32. Sanman

    Sanman O.G. 10+ Year Member

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    I can definitely agree about the TOMM having poor sensitivity. I have had only one person fail the TOMM in my years of giving assessments and the score was a perfect '0' on recall in a forensic case. I am less familiar with the literature on Greens. Given the discussion a second question enters my mind; why is there not a standard protocol for assessing veterans during C&P (or is there? I have been involved with the VA since 2009). Even if the person is a trained neuropsychologist, measures vary widely depending on region and preference, IME.

    As for the RBANS, I have used it only in the capacity of a quick and dirty eval for functional assessment in a rehab setting. I can't imagine there is any defense for using it other than time constraints when it comes to C&P. I'd be curious to hear the reasoning.
     
  33. WisNeuro

    WisNeuro Neuropsychologist 7+ Year Member

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    If you've seen one VA, you've seen one VA. Also, it's highly politicized. Just look at SSA evals and how little they will allow in terms of objective testing. I would love if there were a structured battery that properly assessed the needed domains and PVT/SVT using the most up to date and rigorous literature. Just hard to get that standardized across so many sites and practitioners.
     
  34. cara susanna

    cara susanna 7+ Year Member

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    What about Dot Counting? Our npsych people at my VA internship site use it.
     
  35. Therapist4Chnge

    Therapist4Chnge Neuropsych Ninja Faculty Moderator Emeritus 10+ Year Member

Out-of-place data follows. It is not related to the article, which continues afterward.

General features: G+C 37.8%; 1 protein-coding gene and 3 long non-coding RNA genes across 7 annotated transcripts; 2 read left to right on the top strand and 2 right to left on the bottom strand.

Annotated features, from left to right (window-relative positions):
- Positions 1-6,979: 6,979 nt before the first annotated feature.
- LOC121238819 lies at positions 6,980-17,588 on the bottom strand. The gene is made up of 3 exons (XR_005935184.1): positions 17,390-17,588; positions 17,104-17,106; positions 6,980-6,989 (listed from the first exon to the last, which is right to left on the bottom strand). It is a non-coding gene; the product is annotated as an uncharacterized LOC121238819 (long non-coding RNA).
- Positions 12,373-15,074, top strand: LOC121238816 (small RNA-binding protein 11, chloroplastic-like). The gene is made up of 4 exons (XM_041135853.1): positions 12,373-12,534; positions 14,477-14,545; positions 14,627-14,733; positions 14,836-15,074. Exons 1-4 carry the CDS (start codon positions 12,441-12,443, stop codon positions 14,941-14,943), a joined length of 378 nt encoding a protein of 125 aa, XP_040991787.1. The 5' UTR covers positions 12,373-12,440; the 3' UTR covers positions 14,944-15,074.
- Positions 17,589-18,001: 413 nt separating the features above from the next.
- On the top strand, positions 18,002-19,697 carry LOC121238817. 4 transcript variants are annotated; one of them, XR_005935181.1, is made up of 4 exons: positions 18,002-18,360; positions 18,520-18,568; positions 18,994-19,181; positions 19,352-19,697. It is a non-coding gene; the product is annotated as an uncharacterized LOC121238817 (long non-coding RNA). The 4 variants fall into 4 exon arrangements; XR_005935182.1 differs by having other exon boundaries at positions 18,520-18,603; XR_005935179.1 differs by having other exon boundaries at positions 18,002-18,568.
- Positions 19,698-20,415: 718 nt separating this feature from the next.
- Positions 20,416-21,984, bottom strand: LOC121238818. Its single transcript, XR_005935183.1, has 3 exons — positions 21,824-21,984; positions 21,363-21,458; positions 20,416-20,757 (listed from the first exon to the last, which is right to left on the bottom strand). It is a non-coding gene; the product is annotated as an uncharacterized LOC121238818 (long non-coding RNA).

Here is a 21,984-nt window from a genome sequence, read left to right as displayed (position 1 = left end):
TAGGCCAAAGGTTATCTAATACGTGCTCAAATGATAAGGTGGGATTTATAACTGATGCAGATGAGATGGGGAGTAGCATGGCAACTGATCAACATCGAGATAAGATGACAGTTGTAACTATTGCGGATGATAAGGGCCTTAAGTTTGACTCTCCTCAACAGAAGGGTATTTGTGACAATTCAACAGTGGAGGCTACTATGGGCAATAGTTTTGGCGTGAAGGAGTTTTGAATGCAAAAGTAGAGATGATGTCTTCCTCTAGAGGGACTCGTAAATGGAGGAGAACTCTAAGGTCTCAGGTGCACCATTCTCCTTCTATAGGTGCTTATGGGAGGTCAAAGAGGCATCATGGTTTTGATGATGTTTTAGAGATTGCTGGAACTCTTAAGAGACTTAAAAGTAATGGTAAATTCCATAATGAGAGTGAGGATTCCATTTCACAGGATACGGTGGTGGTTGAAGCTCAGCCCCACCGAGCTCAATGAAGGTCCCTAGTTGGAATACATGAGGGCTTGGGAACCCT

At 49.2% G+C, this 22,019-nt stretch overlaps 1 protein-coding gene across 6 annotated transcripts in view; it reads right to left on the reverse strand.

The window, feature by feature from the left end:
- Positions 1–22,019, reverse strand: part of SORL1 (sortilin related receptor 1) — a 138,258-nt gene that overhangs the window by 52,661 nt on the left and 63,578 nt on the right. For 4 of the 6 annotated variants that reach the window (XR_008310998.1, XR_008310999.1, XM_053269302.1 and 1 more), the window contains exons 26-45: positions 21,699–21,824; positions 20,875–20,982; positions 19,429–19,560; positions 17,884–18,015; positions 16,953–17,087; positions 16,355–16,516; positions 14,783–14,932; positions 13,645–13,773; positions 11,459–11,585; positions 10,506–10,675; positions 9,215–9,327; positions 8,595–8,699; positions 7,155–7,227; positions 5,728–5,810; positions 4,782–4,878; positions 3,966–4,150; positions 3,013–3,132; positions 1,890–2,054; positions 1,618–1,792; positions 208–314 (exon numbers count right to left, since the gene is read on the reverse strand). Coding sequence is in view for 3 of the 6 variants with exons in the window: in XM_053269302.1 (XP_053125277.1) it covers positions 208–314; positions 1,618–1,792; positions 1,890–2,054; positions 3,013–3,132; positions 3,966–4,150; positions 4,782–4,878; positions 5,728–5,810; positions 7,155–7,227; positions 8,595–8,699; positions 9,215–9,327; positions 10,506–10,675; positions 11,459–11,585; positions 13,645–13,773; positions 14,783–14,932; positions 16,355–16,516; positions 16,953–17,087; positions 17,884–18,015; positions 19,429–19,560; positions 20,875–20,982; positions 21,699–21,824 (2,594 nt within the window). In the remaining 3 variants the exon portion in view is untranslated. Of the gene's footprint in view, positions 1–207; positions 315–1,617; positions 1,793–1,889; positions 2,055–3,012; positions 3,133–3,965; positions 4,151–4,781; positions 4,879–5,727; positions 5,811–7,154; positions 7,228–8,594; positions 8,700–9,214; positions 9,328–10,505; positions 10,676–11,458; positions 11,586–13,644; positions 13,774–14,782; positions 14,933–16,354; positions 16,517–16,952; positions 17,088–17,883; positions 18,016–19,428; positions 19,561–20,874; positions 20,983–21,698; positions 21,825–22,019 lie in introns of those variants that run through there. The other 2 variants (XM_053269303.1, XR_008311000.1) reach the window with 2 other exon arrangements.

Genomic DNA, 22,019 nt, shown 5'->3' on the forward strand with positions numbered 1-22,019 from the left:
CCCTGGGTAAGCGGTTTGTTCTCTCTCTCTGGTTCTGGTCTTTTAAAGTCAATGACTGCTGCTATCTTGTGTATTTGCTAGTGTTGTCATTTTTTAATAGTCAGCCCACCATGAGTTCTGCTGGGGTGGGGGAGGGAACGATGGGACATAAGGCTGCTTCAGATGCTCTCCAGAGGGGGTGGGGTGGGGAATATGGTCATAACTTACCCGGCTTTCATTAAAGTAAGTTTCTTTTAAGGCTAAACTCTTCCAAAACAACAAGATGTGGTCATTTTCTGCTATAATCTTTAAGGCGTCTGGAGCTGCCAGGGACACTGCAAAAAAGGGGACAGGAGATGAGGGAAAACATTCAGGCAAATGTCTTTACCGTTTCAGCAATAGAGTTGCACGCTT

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    It's important to note that multiple SVTs/PVTs should be utilized (both embedded and stand alone). I know people complain about the time crunch, but garbage in/garbage out if the data isn't valid.
     
  36. WisNeuro

    WisNeuro Neuropsychologist 7+ Year Member

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    Not much better than the TOMM
     
  37. Jon Snow

    Jon Snow Senior Member 10+ Year Member

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    "I suspect, and have heard some backchannel chatter, that there is much more to this than just the use of RBANS. In a clinical context, this is not an appropriate use of the RBANS. Also, testing is not required to "diagnose" mild TBI. 99.99% return to normal functioning. The "miserable minority" is a myth that has persisted due to litigation. Read the rebuttals of the work, it has been empirically shredded to bits"

    I think it is important to remember that TBI is an injury, whatever the severity, not a syndrome. While we might talk about mild, moderate and severe stroke (not really, but stroke volume I suppose), people understand that location matters. That is not so with TBI. We hear about mild, moderate and severe TBI and people do flawed chunked analyses and find no or inconsistent differences until you get to more severe levels of injury. Neuropsych tests are blunt instruments, messy, and necessarily so. While I am skeptical that one mild TBI can cause chronic cognitive problems, I will point out that there is a big difference between altered consciousness and being out cold for 29 minutes. Also, many vets, for example, have multiple LOC events.

    Btw, a lot of the malingering/effort research is kind of goofy, if you've read it. I do effort testing on most of my evals, but it is far more important to understand patterns than to rely on a cutoff from whatever test.
     
  38. WisNeuro

    WisNeuro Neuropsychologist 7+ Year Member

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    There is a qualitative difference between being dazed for a little while and being out cold for up to half an hour. However, after a few weeks, there is no quantitative difference. It's still mild and the vast vast vast majority are expected to fully recover. Same thing goes for mild TBI's separated in time given adequate recovery periods. And yes, cutoffs are blunt, which is why neuropsychologists rely on the complete picture of interview, chart review, and objective findings.
     
  39. Jon Snow

    Jon Snow Senior Member 10+ Year Member

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    " However, after a few weeks, there is no quantitative difference. It's still mild and the vast vast vast majority are expected to fully recover."